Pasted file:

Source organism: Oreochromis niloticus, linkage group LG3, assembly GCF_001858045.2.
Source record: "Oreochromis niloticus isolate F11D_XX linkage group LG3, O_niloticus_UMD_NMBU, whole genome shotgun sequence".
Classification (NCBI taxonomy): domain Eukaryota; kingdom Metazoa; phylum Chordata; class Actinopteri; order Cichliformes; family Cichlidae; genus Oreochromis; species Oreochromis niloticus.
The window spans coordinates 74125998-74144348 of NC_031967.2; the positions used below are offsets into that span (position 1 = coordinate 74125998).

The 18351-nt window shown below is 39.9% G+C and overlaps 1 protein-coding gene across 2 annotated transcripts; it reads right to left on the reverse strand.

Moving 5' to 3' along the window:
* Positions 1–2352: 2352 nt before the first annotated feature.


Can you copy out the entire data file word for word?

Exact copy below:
Source organism: Oreochromis niloticus, linkage group LG3, assembly GCF_001858045.2.
Source record: "Oreochromis niloticus isolate F11D_XX linkage group LG3, O_niloticus_UMD_NMBU, whole genome shotgun sequence".
Classification (NCBI taxonomy): domain Eukaryota; kingdom Metazoa; phylum Chordata; class Actinopteri; order Cichliformes; family Cichlidae; genus Oreochromis; species Oreochromis niloticus.
The window spans coordinates 74125998-74144348 of NC_031967.2; the positions used below are offsets into that span (position 1 = coordinate 74125998).

The 18351-nt window shown below is 39.9% G+C and overlaps 1 protein-coding gene across 2 annotated transcripts; it reads right to left on the reverse strand.

Moving 5' to 3' along the window:
* Positions 1–2352: 2352 nt before the first annotated feature.